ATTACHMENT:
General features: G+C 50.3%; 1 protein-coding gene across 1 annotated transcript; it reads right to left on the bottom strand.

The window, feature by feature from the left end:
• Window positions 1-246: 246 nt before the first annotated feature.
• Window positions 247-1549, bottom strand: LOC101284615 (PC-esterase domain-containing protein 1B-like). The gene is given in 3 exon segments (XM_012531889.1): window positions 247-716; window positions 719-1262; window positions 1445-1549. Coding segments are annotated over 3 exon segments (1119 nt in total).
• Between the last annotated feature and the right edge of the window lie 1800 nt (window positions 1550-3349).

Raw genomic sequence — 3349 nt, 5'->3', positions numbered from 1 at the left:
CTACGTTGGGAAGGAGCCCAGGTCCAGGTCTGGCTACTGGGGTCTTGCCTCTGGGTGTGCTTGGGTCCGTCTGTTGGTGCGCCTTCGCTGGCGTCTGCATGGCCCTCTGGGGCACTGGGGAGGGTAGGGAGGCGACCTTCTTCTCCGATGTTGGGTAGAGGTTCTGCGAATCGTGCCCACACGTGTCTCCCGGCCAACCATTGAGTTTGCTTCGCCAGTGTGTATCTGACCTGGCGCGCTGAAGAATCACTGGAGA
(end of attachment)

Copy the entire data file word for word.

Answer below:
General features: G+C 50.3%; 1 protein-coding gene across 1 annotated transcript; it reads right to left on the bottom strand.

The window, feature by feature from the left end:
• Window positions 1-246: 246 nt before the first annotated feature.
• Window positions 247-1549, bottom strand: LOC101284615 (PC-esterase domain-containing protein 1B-like). The gene is given in 3 exon segments (XM_012531889.1): window positions 247-716; window positions 719-1262; window positions 1445-1549. Coding segments are annotated over 3 exon segments (1119 nt in total).
• Between the last annotated feature and the right edge of the window lie 1800 nt (window positions 1550-3349).

Raw genomic sequence — 3349 nt, 5'->3', positions numbered from 1 at the left:
CTACGTTGGGAAGGAGCCCAGGTCCAGGTCTGGCTACTGGGGTCTTGCCTCTGGGTGTGCTTGGGTCCGTCTGTTGGTGCGCCTTCGCTGGCGTCTGCATGGCCCTCTGGGGCACTGGGGAGGGTAGGGAGGCGACCTTCTTCTCCGATGTTGGGTAGAGGTTCTGCGAATCGTGCCCACACGTGTCTCCCGGCCAACCATTGAGTTTGCTTCGCCAGTGTGTATCTGACCTGGCGCGCTGAAGAATCACTGGAGA